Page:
6. Verifying Moon Sighting
6.1 It is important to verify all moon sighting reports, before they are accepted as explained below.
Moon sighting reports collected by the International Islamic Crescent Observation Project (ICOP) since 1998 shows that the Muslim counties have been starting and celebrating Ramdan/Eids over 4 – 5 days, where as it should be over 2 days worldwide, if not in 1 day. It proves the point that all human beings can make mistakes, even if they are honest/pious observers! Psychological studies have proven that when a person has a high expectation to see an object then the psychological bias of the brain may make them think they have seen it, whereas in reality it was something else (e.g. a contrail) instead of the Hilal. Therefore, the group sighting (Jamme Gafir) requirement in Hanafi Fiqh for clear sky conditions is a must, since it is unlikely that a very large group of people will make the same mistake as may be the case with a solo observer. Furthermore, the following verse of the Quran makes it essential to investigate/verify all moon sighting reports for Shariah purposes.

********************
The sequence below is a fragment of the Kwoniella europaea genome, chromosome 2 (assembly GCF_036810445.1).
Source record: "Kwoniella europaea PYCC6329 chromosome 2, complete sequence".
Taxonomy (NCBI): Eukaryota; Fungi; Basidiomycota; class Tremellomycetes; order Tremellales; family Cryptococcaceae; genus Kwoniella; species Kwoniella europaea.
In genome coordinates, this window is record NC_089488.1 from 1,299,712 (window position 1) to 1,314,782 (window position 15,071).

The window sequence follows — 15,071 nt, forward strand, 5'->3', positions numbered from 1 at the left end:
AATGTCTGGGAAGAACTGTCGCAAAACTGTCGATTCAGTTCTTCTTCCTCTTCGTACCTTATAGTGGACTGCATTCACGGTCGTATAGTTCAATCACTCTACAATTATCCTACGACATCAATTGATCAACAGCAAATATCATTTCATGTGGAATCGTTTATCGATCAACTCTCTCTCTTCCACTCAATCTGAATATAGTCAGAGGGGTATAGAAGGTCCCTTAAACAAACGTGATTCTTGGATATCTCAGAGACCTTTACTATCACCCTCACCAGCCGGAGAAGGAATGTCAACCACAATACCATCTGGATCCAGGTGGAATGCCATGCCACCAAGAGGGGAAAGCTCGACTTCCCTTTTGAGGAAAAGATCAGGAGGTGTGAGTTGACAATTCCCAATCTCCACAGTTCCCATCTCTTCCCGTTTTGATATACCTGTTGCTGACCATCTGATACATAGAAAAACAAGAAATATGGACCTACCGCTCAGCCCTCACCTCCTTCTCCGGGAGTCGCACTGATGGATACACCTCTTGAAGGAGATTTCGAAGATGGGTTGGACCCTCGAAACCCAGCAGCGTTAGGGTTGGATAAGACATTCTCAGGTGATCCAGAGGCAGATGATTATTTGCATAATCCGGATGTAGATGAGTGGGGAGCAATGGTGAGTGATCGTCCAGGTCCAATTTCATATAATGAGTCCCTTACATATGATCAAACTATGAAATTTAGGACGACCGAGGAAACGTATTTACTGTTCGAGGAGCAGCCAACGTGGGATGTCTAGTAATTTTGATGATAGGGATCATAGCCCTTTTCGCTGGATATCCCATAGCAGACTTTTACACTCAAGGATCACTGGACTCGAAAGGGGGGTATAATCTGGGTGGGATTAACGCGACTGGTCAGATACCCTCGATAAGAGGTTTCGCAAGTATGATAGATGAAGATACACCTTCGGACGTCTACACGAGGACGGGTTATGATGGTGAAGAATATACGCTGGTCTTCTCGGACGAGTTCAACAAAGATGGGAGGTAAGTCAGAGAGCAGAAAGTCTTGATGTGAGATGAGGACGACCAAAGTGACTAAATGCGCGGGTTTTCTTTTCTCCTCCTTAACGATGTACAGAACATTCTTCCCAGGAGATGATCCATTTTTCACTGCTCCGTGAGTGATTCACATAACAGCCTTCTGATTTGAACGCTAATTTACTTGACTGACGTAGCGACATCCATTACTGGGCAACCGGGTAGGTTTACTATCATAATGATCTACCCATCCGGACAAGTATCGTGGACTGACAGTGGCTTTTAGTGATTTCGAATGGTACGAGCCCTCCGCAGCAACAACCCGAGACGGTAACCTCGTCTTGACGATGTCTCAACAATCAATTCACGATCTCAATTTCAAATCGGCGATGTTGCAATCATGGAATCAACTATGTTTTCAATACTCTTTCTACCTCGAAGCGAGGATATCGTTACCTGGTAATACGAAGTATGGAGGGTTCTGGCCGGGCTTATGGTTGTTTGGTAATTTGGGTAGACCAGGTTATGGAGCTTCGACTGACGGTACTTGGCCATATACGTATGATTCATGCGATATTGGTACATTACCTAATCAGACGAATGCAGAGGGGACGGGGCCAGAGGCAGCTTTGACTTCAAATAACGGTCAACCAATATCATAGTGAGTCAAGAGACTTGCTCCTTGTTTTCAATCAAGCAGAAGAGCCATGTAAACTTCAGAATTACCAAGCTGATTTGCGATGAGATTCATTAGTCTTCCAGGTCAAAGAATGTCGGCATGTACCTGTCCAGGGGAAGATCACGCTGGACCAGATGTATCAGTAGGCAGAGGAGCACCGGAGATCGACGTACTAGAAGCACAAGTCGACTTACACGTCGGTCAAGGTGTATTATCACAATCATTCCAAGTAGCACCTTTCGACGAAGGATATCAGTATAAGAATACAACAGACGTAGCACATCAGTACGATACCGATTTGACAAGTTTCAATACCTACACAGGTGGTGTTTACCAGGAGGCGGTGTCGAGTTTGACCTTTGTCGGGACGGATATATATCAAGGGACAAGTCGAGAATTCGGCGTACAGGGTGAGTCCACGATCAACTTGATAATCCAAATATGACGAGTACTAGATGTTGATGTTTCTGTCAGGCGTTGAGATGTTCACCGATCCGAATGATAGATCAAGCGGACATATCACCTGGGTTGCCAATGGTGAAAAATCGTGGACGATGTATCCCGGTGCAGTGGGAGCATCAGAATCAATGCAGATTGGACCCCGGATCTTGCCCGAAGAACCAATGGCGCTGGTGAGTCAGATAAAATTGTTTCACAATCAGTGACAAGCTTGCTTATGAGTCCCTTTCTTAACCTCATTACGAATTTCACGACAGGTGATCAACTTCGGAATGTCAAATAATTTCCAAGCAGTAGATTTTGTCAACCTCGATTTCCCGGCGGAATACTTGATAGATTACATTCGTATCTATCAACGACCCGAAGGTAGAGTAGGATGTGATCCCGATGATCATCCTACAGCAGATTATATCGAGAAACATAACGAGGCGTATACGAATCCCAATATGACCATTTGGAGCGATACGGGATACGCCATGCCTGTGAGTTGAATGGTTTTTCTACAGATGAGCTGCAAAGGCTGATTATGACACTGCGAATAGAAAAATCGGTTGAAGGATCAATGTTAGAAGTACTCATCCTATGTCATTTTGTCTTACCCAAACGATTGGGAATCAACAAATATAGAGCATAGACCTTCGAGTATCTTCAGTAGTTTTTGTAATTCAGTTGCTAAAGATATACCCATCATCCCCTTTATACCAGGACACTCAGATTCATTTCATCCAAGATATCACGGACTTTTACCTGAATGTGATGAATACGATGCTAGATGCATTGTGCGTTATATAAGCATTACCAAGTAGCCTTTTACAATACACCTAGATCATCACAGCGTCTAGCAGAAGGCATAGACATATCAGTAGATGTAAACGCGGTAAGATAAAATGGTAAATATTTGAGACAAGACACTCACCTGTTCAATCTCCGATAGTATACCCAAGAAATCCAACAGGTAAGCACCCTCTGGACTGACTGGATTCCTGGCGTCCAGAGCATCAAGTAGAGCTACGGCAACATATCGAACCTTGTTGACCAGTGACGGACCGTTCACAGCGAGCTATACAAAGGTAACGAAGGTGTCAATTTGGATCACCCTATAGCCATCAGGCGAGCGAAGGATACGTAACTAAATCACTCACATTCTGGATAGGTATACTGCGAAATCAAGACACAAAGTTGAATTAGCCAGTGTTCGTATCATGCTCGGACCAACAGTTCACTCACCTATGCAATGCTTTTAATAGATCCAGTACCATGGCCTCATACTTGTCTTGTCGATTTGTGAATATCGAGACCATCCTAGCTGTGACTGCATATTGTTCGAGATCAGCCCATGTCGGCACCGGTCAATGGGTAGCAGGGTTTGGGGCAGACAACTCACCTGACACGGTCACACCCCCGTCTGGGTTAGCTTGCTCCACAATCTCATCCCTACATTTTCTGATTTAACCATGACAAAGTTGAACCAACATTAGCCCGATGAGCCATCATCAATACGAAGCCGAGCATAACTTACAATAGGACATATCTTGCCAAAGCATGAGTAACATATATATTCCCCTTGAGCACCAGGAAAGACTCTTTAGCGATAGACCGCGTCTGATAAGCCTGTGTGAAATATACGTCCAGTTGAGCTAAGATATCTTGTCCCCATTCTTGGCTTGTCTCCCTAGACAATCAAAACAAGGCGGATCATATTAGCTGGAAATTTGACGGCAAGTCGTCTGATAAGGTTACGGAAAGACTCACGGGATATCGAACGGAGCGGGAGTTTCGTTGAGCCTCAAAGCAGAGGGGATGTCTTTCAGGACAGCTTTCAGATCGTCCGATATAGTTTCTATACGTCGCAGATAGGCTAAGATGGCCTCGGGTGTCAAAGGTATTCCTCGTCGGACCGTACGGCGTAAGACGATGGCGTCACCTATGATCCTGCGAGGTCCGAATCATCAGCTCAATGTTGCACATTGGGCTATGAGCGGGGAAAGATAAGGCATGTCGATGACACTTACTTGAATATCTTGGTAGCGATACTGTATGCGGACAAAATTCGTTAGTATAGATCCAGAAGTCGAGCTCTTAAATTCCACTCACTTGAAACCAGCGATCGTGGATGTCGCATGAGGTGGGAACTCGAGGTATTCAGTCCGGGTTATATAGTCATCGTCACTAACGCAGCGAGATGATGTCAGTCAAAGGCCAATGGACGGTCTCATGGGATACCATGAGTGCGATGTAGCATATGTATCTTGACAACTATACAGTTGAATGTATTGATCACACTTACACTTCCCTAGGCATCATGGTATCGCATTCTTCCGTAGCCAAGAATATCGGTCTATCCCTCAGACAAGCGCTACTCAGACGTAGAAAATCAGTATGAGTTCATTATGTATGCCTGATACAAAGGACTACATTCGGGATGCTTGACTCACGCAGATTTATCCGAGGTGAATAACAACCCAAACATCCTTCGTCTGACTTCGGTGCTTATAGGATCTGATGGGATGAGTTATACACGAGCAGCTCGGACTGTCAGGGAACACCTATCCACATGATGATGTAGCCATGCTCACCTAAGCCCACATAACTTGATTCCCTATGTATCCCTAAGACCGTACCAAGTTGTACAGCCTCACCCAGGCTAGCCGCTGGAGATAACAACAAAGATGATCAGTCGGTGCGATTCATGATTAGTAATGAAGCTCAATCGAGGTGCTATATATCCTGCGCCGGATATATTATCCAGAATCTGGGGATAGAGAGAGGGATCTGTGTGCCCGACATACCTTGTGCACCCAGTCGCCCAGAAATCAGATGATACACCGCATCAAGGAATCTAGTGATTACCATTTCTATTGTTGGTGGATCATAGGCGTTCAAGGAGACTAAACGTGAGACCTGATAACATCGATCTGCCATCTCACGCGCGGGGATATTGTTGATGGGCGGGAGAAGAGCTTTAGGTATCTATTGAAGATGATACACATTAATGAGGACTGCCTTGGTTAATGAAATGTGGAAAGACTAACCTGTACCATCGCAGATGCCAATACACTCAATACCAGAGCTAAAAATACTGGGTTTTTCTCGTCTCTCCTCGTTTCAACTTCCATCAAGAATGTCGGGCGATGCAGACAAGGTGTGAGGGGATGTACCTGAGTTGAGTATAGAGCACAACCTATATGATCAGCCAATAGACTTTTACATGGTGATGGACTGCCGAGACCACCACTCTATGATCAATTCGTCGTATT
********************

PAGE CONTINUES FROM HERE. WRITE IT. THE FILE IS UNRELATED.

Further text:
“O you who believe! If there comes to you Fasiq with information, investigate it, lest you harm a people out of ignorance and become regretful over what you have done.” (Quran 49:6) / http://tanzil.net/#49:6
It is reported that Imam Abu Yusuf (d.798 CE), a student of Imam Abu Hanifa (d.767 CE) required 50 plus witnesses when he was the Qadhi (Judge) in Baghdad. Similarly, both Imam Abu Yusuf and Imam Muhammad required a [large] group of observers from each masjid in town, i.e. such a large number that it is difficult to discredit them. In fact, the word “investigate/verify” in the above verse has been considered to be a significantly larger number of people until the Judge is satisfied that the sighting claim is genuine and not a mistake (or a fabrication).
6.2 It is reported at the time of Umar (ra), group sighting was able to eliminate the mistakes by individuals.
Anas b. Malik narrated: "We were with Umar (رضي الله عنه) between Makkah and Madina. We looked for Hilal (of D. Hijjah). As I had sharp eyes, I saw it. (But) Nobody other than me could confirm that he (also) had seen it. I kept telling Umar (رضي الله عنه) (the Khalifah and the Qadi): Don’t you see it? He (kept on looking for it but) did not see any. Anas (RA) says that Umar (RA) told him: “I might soon see it ”.... I (Anas) was stretched on my bed listening (to Umar's description of Ahl al-Jannah and Ahl-al-Naar). (Muslim) / http://sunnah.com/muslim/53/91